Pricing strategies intended to garner multiple offers are not well received by many Oakville agents. This probably explains why we don't see near the same level of bidding wars as Toronto where they are commonplace. This said, Oakville has been in a competitive sellers market for many years now which often makes the dreaded bidding war simply unavoidable.
As a buyer you need to adapt to the reality of the highly competitive Oakville market. Homes that represent good value, sell very quickly, often within hours. The absolute best strategy to deal with a bidding war is to avoid it altogether. Because it is regularly a race to secure a deal before other buyers have a chance to view the home, the faster you view a home and place an offer, the better chance you have of dodging multiple offers. In order to be able to make a quick decision, I highly recommend perspective buyers look at homes in person BEFORE they are ready to buy. This gives you a chance to become acquainted with Oakville's neighbourhoods and home values so that you are able to make an educated decision quickly when you are in a position to buy.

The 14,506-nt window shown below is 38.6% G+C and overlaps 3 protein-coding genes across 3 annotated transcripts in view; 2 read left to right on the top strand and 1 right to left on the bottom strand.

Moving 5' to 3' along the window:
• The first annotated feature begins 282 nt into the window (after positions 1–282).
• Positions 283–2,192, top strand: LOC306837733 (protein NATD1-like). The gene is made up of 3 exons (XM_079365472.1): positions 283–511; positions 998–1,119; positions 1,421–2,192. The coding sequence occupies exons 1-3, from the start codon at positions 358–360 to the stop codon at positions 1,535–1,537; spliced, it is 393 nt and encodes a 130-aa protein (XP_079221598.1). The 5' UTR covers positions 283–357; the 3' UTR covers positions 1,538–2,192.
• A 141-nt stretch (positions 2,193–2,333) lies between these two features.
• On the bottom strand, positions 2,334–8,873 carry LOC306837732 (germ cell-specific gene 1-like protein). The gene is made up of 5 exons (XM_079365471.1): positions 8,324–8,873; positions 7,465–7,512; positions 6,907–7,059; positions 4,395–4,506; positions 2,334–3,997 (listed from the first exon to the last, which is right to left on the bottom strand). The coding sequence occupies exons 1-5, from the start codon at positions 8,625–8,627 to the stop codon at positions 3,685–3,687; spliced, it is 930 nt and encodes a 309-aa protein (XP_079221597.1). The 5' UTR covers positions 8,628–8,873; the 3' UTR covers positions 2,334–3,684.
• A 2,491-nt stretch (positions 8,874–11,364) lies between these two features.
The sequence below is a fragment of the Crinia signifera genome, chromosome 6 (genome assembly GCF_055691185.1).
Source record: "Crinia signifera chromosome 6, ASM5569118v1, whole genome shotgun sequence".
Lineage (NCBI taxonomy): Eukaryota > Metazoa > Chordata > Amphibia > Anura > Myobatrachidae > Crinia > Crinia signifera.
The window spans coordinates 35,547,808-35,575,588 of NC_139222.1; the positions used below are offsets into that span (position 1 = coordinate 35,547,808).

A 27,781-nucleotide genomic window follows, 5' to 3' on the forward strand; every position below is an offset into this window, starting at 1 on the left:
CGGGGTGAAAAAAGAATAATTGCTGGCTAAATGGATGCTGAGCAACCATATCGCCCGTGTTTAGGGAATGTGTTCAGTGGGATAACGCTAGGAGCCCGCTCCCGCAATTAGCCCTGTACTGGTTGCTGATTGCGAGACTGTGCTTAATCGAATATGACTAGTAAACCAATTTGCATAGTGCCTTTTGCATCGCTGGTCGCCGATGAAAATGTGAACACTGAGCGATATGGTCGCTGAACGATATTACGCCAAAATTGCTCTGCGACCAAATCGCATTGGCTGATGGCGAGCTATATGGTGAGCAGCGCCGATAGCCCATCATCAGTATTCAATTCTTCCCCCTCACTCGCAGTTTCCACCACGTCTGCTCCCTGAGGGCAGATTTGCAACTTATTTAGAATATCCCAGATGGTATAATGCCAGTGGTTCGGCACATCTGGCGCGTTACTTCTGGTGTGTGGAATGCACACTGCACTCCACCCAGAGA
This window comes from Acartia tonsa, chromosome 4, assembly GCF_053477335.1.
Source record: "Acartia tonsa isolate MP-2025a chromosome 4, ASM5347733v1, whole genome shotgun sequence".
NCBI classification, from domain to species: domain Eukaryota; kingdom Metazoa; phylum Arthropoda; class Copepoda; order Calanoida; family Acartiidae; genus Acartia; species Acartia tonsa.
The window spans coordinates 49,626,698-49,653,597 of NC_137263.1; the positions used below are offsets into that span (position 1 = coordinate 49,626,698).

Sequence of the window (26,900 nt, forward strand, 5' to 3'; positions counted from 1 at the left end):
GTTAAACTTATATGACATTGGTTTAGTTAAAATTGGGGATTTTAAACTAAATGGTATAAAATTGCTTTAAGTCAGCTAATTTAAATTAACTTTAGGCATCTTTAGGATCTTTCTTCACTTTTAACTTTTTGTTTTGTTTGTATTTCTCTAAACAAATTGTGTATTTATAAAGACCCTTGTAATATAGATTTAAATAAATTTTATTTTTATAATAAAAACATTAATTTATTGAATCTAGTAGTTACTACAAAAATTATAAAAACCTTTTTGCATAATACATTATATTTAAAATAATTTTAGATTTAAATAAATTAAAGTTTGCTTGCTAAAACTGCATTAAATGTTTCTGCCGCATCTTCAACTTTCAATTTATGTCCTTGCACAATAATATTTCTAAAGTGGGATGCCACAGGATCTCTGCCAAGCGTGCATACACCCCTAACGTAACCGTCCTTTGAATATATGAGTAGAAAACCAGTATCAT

There are however times when avoiding a bidding war simply isn't an option. In these cases, here's what you can expect and how best to deal with the situation:
There are traditionally two ways you end up in a bidding war. The first is a home strategically priced to wage a war. Typically the seller lists the home under market value and refuses to look at offers until a specific date to encourage more buyers to view the home and place an offer. In Toronto, this is commonplace. It is also commonplace for sellers to list $100,000+ below market value. In Oakville, this is much less likely however, many sellers will list at or slightly below what they hope to get and hold back offers for 2-10 days.